In areas like Padare, Kanyemba, Gweshe, Howard, Mutsarara and Panzvimbo, residential space is fast running out. As a result, it is becoming a familiar sight for homes to be sited on hills in the rocky terrain.

Despite the Chiweshe people, who number more than 100,000, having registered for resettlement, less than 1,000 have been moved.

"I am sure the governor and the provincial land committee have something against the people of Chiweshe," Chirova mused.

Manyika acknowledged that no resettlement occurred in Chiweshe from the early 1980s when the government began land redistribution. The area was also overlooked during the second resettlement phase in the 1990s.

A similar scenario to Chiweshe can be found in the other provinces: in Manicaland, Masvingo and the Midlands.

The lack of a transparent and effective redistribution programme has been blamed on corruption.

A senior member of the war veterans' association, Mike Moyo, said his organisation would carry out a land audit because of the numerous complaints it had received.

"We are extremely disturbed by the reports we are receiving. We decided to carry out an audit of how land is being distributed after many people approached us saying there are so many corrupt practices in the allocation of land," Moyo told IRIN.

Moyo said the main culprits were apparently provincial governors, provincial administrators and district administrators as well as the land committees tasked with the processing of applications and the allocation of land.

He added that most of the reports were received from people in Mashonaland Central, Mashonaland East and Mashonaland West provinces.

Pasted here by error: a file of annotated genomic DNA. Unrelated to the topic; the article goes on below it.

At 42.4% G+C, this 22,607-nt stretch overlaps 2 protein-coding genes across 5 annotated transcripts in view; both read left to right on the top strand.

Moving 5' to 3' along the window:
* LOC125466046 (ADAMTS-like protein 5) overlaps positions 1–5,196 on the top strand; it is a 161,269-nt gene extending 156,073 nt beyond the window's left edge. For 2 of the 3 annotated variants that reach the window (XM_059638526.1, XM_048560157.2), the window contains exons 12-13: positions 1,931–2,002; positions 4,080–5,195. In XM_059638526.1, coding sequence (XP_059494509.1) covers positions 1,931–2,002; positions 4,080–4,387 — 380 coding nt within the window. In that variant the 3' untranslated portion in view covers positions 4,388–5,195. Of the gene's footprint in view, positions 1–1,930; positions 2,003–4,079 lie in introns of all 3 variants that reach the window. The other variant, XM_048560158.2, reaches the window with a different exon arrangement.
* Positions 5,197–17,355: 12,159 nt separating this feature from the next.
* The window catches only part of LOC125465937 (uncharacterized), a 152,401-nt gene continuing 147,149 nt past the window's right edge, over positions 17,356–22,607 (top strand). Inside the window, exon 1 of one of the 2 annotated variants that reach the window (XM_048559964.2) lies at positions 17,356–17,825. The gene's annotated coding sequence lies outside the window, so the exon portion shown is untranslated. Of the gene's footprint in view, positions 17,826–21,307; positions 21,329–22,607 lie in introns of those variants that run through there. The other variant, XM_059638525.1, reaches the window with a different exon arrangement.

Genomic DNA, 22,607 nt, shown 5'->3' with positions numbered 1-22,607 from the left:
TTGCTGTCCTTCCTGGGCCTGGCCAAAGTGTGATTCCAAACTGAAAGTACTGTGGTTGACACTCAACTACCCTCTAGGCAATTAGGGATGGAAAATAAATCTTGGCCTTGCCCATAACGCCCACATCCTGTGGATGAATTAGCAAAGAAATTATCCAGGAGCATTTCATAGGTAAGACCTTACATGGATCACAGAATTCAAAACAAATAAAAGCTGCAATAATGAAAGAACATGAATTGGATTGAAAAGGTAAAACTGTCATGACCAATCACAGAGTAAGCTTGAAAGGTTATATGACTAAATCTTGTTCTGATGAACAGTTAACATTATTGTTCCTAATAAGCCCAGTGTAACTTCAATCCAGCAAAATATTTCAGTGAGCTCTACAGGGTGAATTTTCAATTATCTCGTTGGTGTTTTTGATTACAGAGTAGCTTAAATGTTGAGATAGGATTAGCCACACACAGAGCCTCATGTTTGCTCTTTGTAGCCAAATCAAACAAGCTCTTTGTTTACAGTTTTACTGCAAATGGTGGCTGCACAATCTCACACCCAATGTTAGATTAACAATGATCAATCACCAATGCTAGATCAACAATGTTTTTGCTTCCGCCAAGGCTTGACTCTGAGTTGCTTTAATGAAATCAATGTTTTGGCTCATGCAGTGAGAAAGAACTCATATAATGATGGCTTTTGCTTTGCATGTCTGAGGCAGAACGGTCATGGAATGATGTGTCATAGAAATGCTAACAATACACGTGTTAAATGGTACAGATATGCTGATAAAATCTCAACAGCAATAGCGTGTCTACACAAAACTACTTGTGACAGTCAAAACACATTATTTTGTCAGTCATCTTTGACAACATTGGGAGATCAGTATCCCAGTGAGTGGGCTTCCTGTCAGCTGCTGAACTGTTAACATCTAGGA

Disgruntled would-be beneficiaries have complained that the government officials ask for bribes and other favours in return for a recommendation of their applications. In other cases, it was alleged that they favoured friends and relatives or supporters of the ruling ZANU-PF.

In Mashonaland West's Banket area, concerns have been raised that ZANU-PF loyalists are using their political influence to obtain farming plots for their children, some of whom are still going to school, under the communal or A1 resettlement programme.

John Mautsa, the director of the Indigenous Commercial Farmers Union (ICFU) said: "We are aware that families are being involved in the multi-ownership scandal. However, the problem is difficult to stem because some of the culprits use different names."

Official figures put the number of beneficiaries under the A1 model at 330,000 while 54,000 have been approved under the A2 model. When the fast-track programme started, the government said it intended to resettle more than a million people over a three-year period.

The recently appointed Minister of Land Reform, Flora Buka, played down allegations of corruption in the land redistribution exercise.

"Concerning allegations of corruption in the provincial land committees, I do not have evidence. I can't act on the basis of speculation," said Buka. However, she said her ministry was doing an audit in the provinces and investigations could follow.

Theme (s): Governance, Other,

[This report does not necessarily reflect the views of the United Nations]